Arsenic, a chemical element. It can exist in several forms; these include metallic (or gray) arsenic and amorphous (or black) arsenic. The most stable form at ordinary temperatures and pressures is metallic arsenic. It is a crystalline, brittle substance and only a fair electrical conductor.
Arsenic and its compounds are poisonous. Acute arsenic poisoning results from exposure to a large amount of the poison. It produces acute distress, vomiting, and severe diarrhea and can be fatal if not treated. Chronic arsenic poisoning, from smaller, repeated exposures, damages the major organ systems and can also cause death. Emergency treatment includes hemodialysis; emptying the stomach; and giving activated charcoal (to adsorb the poison), fluids, and chelators (drugs that speed the excretion of the poison).
Arsenic is widely distributed in the earth's crust in small quantities. It is usually found chemically combined with other elements. Major arsenic-bearing minerals include realgar, orpiment, and arsenopyrite (mispickel). Copper and lead ores frequently contain small amounts of arsenic.
Most arsenic is used in compounds. Arsenic trioxide (white arsenic), copper acetoarsenite (Paris green), and other arsenic compounds are used as weed killers and insecticides. Arsenic acid is applied to cotton plants to cause them to dry up as an aid in harvesting. Arsenic compounds also are used in some kinds of wood preservatives and in making some kinds of glass. Metallic arsenic is used mainly in various alloys. An alloy of lead and small amounts of arsenic produces round, hard shot. Some types of brass contain small amounts of arsenic. Arsenic combined with gallium or indium is used in some light-emitting diodes, lasers, and other solid-state devices. Arsenic is sometimes added to silicon as a doping agent—that is, as an impurity that alters silicon's electrical properties.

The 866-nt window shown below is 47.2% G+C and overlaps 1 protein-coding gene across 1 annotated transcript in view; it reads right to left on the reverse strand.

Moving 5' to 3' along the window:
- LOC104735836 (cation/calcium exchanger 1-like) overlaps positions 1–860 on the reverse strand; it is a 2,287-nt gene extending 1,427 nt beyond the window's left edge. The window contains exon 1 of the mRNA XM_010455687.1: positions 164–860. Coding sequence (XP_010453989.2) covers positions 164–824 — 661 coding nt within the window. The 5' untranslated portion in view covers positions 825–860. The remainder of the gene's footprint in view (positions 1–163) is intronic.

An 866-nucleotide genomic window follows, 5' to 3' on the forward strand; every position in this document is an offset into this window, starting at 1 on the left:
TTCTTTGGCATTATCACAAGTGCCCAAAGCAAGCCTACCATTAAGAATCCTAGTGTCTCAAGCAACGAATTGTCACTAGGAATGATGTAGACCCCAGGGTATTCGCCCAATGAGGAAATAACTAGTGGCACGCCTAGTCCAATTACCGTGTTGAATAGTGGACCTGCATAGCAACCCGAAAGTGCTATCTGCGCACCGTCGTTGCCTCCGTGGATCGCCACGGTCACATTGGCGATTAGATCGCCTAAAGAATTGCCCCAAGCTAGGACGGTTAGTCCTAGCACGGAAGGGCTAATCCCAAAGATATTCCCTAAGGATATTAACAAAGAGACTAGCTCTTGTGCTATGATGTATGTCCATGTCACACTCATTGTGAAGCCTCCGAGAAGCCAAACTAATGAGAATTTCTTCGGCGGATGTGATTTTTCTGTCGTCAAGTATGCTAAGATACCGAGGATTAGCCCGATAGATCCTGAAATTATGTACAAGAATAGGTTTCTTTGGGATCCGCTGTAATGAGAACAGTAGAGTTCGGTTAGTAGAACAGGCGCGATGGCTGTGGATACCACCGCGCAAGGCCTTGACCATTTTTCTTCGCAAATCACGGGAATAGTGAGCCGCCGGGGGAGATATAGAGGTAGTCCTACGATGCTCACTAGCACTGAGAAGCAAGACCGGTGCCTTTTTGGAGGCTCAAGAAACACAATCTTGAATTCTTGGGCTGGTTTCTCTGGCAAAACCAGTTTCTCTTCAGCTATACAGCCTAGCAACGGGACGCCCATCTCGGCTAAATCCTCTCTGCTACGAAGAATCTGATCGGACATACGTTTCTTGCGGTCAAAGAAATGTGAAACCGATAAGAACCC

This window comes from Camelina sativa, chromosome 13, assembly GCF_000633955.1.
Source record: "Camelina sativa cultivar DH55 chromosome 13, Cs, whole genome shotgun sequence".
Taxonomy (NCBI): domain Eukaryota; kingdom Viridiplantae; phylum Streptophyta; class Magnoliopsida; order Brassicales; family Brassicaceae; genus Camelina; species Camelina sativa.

Arsenic is usually obtained commercially from arsenic trioxide, which is recovered as a by-product of the refining of copper and lead ores. China is the world's leading producer of arsenic trioxide.
A substance the ancient Romans called arsenic was probably not pure arsenic but the mineral orpiment. Pure arsenic may have been discovered in the 13th century by Albertus Magnus.
Symbol: As. Atomic number: 33. Atomic weight: 74.9216. Specific gravity (metallic arsenic): 5.72. Sublimation point (metallic arsenic): 1,135 F. (613 C.). (When heated at atmospheric pressure, metallic arsenic sublimes—that is, it changes directly from a solid to a vapor. It can exist in a liquid state only at a much higher pressure.) Arsenic has one natural isotope: As-75. It belongs to Group VA of the Periodic Table and can have a valence of -3, +3, or +5.